In the world of performance muscle cars, no name quite comes close to Carroll Shelby. 1962 was the year in which Shelby American started working on custom-made vehicles and performance parts, and just three years after in 1965, the Shelby name would be synonymous with Ford's motorsport and Mustang development. In fact, you could arguably say that Mustangs are basically the bread and butter of Shelby, having at least three generations worth of GT350s and GT500s since they started rolling off the assembly lines in 1965. As Ford released a new Mustang every few years, there'd always be a way for Shelby to make it faster, handle better, and look meaner. So, why is it that two Shelby F-Series trucks are sold for every one Shelby Mustang?
Gallery: Shelby F-150 Super Snake
In an article by Autoblog, Shelby spokesman Jonathan Marsh stated that they sell produce about 300 Mustang-based models every year. The F-Series trucks, on the other hand, are produced to the number of 750 each year, where it outsources the work to a shop named Tuscany in Indiana. There's so much demand for the Shelby F-Series trucks that production just can't keep up with the volume. There are some footnotes with these numbers, as these don't take into account the cars sold and built in overseas markets or the ones that Ford makes under license. In house, you have the Shelby GTs, and the Super Snake for the Mustangs, which can reach 700 horsepower and 825 horses respectively.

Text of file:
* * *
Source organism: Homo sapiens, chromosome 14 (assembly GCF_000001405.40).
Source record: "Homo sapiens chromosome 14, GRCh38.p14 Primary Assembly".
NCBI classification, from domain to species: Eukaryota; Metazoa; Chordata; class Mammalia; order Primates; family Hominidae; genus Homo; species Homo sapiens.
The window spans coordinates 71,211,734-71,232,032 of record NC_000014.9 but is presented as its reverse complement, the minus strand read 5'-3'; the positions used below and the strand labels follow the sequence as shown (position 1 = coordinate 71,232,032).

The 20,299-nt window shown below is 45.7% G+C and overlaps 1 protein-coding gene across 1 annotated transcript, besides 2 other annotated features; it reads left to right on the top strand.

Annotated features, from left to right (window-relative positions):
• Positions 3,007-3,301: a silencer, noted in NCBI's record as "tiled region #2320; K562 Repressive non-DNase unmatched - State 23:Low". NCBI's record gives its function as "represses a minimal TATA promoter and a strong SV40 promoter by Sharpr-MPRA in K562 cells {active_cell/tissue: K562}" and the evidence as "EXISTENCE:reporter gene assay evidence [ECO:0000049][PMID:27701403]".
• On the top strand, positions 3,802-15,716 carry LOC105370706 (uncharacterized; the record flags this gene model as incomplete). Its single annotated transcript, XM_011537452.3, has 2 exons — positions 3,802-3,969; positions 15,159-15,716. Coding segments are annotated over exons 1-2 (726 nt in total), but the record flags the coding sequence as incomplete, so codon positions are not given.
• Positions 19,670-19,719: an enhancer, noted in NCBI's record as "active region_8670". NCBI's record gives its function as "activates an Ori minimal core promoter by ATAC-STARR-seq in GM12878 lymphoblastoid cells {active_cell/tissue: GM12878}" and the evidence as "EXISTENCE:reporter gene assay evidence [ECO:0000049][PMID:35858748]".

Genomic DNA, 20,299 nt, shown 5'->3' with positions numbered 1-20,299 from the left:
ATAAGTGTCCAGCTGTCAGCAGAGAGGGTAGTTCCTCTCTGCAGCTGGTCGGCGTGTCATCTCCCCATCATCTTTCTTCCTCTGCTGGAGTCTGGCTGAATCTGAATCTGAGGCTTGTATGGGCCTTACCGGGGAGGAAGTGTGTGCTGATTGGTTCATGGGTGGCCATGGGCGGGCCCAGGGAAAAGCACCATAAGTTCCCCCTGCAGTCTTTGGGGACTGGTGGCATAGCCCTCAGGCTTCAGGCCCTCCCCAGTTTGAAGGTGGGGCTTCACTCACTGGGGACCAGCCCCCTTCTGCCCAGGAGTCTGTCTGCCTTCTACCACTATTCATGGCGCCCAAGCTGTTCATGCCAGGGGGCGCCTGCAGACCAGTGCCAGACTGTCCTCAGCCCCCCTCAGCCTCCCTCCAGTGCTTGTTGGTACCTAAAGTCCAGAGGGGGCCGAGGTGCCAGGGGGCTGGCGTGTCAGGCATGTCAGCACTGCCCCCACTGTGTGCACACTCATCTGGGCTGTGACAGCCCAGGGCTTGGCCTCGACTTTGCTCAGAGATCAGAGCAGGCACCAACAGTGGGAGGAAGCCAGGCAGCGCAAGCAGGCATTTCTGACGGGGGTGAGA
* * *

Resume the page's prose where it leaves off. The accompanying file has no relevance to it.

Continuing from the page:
The trucks consist of the Shelby tuned Raptor at 525 horsepower, F-150 and F-150 Super Snake at a supercharged 755 horses, and the eagerly anticipated F-150 Super Snake Sport. The F-150 Super Snake Sport will be limited to 250 units in Canada and the United States, and can be specced with a supercharged V8 to make 770 horsepower.